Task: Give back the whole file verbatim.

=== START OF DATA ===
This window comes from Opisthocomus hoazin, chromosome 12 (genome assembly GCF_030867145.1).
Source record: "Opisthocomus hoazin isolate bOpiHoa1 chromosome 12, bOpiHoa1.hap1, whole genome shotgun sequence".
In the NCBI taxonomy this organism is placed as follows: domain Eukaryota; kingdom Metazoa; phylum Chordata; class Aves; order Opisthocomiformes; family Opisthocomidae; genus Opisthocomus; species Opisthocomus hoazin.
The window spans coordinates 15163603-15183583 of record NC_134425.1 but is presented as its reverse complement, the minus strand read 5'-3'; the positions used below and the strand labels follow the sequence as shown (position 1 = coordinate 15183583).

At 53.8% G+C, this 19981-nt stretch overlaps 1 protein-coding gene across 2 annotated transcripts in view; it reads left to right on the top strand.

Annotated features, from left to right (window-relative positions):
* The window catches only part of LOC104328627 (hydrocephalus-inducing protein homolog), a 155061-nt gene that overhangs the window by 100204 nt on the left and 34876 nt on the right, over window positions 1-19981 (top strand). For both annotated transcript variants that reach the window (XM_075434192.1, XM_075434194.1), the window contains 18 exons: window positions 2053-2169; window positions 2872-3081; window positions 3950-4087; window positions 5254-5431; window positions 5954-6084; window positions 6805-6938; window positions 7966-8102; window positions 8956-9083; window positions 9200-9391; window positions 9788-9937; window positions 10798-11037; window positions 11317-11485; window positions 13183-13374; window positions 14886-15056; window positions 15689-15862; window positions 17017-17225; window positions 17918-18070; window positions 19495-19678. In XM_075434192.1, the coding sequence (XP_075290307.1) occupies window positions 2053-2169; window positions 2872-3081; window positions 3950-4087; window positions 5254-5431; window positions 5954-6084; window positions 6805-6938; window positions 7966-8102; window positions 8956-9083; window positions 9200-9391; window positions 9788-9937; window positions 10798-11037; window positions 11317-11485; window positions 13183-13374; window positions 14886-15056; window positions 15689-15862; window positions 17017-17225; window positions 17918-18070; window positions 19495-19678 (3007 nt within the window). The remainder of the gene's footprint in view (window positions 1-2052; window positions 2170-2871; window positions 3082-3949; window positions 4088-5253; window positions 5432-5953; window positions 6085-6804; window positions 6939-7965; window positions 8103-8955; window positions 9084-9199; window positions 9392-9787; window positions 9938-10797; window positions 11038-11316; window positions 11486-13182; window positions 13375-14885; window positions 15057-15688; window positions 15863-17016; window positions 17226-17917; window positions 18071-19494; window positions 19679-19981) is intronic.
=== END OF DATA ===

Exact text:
This window comes from Opisthocomus hoazin, chromosome 12 (genome assembly GCF_030867145.1).
Source record: "Opisthocomus hoazin isolate bOpiHoa1 chromosome 12, bOpiHoa1.hap1, whole genome shotgun sequence".
In the NCBI taxonomy this organism is placed as follows: domain Eukaryota; kingdom Metazoa; phylum Chordata; class Aves; order Opisthocomiformes; family Opisthocomidae; genus Opisthocomus; species Opisthocomus hoazin.
The window spans coordinates 15163603-15183583 of record NC_134425.1 but is presented as its reverse complement, the minus strand read 5'-3'; the positions used below and the strand labels follow the sequence as shown (position 1 = coordinate 15183583).

At 53.8% G+C, this 19981-nt stretch overlaps 1 protein-coding gene across 2 annotated transcripts in view; it reads left to right on the top strand.

Annotated features, from left to right (window-relative positions):
* The window catches only part of LOC104328627 (hydrocephalus-inducing protein homolog), a 155061-nt gene that overhangs the window by 100204 nt on the left and 34876 nt on the right, over window positions 1-19981 (top strand). For both annotated transcript variants that reach the window (XM_075434192.1, XM_075434194.1), the window contains 18 exons: window positions 2053-2169; window positions 2872-3081; window positions 3950-4087; window positions 5254-5431; window positions 5954-6084; window positions 6805-6938; window positions 7966-8102; window positions 8956-9083; window positions 9200-9391; window positions 9788-9937; window positions 10798-11037; window positions 11317-11485; window positions 13183-13374; window positions 14886-15056; window positions 15689-15862; window positions 17017-17225; window positions 17918-18070; window positions 19495-19678. In XM_075434192.1, the coding sequence (XP_075290307.1) occupies window positions 2053-2169; window positions 2872-3081; window positions 3950-4087; window positions 5254-5431; window positions 5954-6084; window positions 6805-6938; window positions 7966-8102; window positions 8956-9083; window positions 9200-9391; window positions 9788-9937; window positions 10798-11037; window positions 11317-11485; window positions 13183-13374; window positions 14886-15056; window positions 15689-15862; window positions 17017-17225; window positions 17918-18070; window positions 19495-19678 (3007 nt within the window). The remainder of the gene's footprint in view (window positions 1-2052; window positions 2170-2871; window positions 3082-3949; window positions 4088-5253; window positions 5432-5953; window positions 6085-6804; window positions 6939-7965; window positions 8103-8955; window positions 9084-9199; window positions 9392-9787; window positions 9938-10797; window positions 11038-11316; window positions 11486-13182; window positions 13375-14885; window positions 15057-15688; window positions 15863-17016; window positions 17226-17917; window positions 18071-19494; window positions 19679-19981) is intronic.